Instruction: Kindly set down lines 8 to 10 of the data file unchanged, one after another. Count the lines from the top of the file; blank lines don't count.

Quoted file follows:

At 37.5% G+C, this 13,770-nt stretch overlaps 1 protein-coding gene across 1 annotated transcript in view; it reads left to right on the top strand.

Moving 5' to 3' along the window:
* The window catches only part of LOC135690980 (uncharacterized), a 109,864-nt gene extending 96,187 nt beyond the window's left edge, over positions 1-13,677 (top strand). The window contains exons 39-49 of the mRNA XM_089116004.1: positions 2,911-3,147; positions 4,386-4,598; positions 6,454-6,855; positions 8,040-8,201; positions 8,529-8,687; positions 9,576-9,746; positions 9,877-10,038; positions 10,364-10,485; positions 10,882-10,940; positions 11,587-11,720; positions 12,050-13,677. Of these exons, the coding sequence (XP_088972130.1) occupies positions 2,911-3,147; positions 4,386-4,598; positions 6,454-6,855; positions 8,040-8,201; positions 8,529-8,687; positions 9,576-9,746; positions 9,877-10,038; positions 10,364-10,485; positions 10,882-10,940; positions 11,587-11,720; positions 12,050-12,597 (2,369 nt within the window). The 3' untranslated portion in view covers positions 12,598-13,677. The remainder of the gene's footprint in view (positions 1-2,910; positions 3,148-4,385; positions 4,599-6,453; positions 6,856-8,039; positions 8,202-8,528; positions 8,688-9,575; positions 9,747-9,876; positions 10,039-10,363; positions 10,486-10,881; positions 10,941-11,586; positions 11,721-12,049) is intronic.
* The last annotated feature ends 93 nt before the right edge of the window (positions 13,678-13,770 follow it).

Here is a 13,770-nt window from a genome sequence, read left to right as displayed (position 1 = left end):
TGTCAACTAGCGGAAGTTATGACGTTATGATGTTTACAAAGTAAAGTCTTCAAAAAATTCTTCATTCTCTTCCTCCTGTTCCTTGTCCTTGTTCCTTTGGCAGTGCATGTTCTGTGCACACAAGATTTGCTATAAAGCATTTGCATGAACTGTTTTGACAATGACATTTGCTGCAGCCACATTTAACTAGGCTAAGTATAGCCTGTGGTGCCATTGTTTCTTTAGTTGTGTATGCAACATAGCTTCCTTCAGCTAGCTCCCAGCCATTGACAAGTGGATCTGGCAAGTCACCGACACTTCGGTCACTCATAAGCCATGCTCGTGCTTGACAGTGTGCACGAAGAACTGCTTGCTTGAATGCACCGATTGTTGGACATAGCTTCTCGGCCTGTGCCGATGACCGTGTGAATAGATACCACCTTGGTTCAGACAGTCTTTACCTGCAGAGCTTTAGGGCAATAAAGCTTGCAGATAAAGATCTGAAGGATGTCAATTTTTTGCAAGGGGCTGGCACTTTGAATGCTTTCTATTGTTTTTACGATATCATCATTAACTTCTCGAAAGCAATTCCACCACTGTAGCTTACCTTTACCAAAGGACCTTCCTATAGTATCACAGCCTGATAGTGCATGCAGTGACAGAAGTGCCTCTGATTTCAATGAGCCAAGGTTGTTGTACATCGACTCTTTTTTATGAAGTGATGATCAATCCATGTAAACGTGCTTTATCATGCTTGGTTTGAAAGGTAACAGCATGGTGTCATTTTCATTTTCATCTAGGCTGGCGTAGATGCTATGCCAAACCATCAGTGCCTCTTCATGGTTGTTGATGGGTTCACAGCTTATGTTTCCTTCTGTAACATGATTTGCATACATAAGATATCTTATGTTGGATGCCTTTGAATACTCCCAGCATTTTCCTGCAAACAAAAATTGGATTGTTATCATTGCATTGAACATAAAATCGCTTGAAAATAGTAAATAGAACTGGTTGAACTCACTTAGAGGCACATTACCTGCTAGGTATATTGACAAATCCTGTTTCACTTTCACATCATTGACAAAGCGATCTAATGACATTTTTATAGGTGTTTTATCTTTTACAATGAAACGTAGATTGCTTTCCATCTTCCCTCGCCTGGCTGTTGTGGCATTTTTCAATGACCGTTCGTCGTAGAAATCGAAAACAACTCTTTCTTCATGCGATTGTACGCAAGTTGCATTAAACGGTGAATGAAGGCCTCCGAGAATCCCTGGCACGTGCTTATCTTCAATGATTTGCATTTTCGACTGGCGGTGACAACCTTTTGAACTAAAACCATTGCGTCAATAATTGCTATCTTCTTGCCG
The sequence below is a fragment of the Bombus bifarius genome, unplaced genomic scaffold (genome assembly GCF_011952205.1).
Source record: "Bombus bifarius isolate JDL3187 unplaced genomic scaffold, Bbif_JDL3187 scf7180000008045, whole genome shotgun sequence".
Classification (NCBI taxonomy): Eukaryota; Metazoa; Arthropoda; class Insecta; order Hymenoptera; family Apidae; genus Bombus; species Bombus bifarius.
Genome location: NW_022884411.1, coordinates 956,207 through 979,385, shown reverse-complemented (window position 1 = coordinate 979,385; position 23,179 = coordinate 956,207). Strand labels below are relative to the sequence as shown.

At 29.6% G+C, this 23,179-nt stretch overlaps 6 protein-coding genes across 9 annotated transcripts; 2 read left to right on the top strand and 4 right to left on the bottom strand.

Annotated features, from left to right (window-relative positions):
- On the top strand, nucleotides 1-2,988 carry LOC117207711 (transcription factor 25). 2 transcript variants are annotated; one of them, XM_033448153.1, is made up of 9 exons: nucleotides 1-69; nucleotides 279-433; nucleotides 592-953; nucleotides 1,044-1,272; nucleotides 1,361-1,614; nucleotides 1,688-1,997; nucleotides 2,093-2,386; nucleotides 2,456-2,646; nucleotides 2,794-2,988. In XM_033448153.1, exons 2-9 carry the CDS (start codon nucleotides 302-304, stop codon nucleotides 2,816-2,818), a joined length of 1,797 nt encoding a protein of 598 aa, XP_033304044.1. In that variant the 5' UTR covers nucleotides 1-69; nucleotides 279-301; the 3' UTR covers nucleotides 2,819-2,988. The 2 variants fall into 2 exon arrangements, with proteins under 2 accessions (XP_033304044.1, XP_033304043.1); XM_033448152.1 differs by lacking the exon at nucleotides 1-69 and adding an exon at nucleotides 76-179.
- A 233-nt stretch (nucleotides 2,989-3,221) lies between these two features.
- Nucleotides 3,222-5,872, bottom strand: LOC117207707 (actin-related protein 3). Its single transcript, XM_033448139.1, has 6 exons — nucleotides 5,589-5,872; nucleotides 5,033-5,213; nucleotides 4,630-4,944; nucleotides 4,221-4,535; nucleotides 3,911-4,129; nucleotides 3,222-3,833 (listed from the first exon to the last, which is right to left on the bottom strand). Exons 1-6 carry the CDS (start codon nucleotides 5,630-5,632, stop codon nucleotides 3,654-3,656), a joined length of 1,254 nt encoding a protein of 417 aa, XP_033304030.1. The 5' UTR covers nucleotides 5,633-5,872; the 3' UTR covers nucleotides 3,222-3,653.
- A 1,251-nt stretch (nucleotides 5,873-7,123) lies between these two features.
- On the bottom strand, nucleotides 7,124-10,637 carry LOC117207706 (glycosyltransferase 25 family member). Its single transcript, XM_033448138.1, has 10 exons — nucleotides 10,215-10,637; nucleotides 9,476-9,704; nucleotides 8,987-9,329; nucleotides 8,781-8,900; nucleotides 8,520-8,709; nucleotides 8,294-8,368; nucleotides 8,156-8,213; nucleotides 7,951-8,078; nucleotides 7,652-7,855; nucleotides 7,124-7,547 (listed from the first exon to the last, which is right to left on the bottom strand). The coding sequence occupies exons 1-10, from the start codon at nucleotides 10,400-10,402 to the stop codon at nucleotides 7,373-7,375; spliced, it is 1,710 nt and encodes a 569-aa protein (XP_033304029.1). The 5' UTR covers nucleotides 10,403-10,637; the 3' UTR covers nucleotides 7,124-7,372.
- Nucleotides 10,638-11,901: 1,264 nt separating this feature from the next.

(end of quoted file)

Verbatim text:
Source record: "Bombus bifarius isolate JDL3187 unplaced genomic scaffold, Bbif_JDL3187 scf7180000008045, whole genome shotgun sequence".
Classification (NCBI taxonomy): Eukaryota; Metazoa; Arthropoda; class Insecta; order Hymenoptera; family Apidae; genus Bombus; species Bombus bifarius.
Genome location: NW_022884411.1, coordinates 956,207 through 979,385, shown reverse-complemented (window position 1 = coordinate 979,385; position 23,179 = coordinate 956,207). Strand labels below are relative to the sequence as shown.